- Store the bottle someplace dark. Room temperature will do fine, you don’t need to stick it in a basement, however, there should be no sunlight hitting the bottle.
- Wait 8-14 days until the wine stops making bubbles. The more you wait, the less fizzy it’s going to be. The taste will also change with each passing day so you can start tasting it every day after bubbles have stopped forming until you find the taste you like.
And that’s about it. If you prefer a more visual guide, the Emmy Made In Japan Youtube vlog has made a nice step-by-step video of the whole process:
So, what’s the verdict?
Well, it is wine. Whether you’ll like it or not, however, depends on your taste. Murphy says that “it tastes like Merlot” and that “The grapes in the juice became alive and transformed into something more palatable. You can smell dark cherries and raw chocolate on the nose, and you can taste more complex flavors than what you started with.”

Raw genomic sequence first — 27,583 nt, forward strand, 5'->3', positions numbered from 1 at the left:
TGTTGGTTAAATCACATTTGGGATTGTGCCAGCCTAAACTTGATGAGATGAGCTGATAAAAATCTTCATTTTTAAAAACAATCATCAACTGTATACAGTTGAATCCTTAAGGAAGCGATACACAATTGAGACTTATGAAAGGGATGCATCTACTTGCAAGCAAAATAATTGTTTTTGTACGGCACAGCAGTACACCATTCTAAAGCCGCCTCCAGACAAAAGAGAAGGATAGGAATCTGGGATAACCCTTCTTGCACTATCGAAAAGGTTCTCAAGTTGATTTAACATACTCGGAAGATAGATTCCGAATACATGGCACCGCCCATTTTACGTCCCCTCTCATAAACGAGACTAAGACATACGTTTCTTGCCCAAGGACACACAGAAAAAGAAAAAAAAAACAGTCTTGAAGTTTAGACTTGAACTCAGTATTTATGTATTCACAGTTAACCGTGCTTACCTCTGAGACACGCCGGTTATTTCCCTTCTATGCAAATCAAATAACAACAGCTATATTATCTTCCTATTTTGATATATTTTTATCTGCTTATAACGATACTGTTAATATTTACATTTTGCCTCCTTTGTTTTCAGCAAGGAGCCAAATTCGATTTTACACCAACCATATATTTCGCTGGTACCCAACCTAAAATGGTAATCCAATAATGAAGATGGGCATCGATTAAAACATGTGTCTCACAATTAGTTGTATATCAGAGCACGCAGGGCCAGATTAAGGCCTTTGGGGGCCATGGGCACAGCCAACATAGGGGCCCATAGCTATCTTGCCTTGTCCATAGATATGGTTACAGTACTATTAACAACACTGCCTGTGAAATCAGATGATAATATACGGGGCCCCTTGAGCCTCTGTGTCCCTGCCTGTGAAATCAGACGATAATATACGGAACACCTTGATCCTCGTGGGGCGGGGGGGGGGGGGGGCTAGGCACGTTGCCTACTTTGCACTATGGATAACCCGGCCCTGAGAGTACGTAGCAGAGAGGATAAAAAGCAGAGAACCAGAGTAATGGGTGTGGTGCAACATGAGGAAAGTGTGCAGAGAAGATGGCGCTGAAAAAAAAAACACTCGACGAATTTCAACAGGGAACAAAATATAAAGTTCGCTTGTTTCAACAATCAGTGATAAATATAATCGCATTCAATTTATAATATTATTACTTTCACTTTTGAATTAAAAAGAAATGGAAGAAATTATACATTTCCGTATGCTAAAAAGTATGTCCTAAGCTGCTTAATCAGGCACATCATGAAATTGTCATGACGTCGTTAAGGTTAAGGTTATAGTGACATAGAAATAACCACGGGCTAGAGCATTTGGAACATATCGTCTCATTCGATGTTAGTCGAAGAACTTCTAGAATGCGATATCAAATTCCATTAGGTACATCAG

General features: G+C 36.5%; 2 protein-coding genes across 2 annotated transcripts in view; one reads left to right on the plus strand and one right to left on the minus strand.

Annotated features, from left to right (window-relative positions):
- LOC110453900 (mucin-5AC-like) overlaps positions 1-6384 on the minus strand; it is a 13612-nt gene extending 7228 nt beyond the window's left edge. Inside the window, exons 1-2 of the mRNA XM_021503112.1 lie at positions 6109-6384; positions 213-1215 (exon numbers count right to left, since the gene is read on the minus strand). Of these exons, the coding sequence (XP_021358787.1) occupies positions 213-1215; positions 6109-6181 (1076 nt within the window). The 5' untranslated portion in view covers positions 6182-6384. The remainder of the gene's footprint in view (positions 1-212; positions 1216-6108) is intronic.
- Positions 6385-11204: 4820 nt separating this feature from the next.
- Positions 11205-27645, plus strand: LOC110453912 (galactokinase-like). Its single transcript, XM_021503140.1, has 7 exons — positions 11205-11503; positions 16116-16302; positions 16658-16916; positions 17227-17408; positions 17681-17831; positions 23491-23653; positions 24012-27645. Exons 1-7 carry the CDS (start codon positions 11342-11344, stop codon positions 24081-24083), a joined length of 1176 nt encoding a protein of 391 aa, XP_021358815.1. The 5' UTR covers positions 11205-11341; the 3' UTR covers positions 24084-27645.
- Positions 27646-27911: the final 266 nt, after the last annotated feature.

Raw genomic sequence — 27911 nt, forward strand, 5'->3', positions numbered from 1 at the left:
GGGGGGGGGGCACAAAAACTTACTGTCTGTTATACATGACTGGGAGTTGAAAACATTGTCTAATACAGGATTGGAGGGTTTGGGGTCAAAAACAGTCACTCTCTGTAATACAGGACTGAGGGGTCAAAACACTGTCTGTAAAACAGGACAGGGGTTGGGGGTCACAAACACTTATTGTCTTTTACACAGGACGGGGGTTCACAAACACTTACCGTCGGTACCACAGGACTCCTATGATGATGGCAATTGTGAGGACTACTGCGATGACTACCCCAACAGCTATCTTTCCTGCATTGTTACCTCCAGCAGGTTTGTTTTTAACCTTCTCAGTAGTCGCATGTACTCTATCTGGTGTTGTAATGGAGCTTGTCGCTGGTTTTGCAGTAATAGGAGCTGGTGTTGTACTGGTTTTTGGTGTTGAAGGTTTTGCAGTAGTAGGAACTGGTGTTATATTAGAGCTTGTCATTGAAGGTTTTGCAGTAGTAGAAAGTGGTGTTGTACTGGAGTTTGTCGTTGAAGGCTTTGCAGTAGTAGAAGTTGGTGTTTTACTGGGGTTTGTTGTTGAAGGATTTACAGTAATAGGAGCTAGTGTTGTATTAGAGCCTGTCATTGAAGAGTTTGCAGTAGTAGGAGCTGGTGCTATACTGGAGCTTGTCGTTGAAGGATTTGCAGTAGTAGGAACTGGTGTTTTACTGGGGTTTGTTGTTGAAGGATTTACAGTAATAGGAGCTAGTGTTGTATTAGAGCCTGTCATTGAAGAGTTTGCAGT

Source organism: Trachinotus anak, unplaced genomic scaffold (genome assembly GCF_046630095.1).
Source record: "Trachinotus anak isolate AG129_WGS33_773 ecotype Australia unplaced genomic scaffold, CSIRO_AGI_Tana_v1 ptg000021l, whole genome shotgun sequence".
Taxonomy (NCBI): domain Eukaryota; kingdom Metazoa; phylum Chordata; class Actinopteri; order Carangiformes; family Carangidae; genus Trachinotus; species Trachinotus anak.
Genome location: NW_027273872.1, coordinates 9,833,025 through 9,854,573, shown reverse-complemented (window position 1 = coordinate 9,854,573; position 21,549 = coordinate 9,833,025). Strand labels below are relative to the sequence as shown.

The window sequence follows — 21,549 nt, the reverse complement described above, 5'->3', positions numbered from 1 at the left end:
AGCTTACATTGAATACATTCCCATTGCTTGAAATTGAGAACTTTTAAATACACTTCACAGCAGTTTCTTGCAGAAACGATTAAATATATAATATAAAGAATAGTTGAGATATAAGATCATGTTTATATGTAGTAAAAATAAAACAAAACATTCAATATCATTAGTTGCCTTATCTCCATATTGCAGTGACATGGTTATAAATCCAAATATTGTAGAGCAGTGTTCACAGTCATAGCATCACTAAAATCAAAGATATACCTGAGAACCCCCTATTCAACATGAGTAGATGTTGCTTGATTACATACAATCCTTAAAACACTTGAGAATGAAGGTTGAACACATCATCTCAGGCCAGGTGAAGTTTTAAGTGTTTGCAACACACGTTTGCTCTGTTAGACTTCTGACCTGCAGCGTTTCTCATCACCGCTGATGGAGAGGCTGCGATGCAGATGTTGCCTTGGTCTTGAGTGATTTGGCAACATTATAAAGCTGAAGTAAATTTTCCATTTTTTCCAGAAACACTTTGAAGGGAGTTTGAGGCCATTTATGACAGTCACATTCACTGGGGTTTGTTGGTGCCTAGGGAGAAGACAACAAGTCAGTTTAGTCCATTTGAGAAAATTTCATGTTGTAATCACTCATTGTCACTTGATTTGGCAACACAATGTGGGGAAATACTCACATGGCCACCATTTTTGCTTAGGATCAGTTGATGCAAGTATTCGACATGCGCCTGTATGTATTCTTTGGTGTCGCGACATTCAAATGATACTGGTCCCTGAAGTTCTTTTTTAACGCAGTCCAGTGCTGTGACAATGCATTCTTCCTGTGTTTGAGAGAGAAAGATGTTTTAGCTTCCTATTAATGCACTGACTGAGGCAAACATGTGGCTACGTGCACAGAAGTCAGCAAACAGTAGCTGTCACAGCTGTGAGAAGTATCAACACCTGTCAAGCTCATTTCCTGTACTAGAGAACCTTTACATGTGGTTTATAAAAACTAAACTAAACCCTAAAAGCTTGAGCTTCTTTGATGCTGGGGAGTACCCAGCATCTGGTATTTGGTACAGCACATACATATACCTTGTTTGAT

Not everyone is as fond of Murphy’s creating as he was, however. And that’s fine – at the end of the day, wine-tasting is a matter of personal taste. But we’d go out on a limb that most wine enthusiasts won’t like this recipe too much unless their preferences happen to include wine made with lots of sugar and with a strong lingering taste of juice.
This recipe is definitely worth trying at least once if you have an Instant Pot with a Yogurt function. It’s a very neat and fun experiment, and you can invite some guests over to try it out.
Cheers, and stay safe!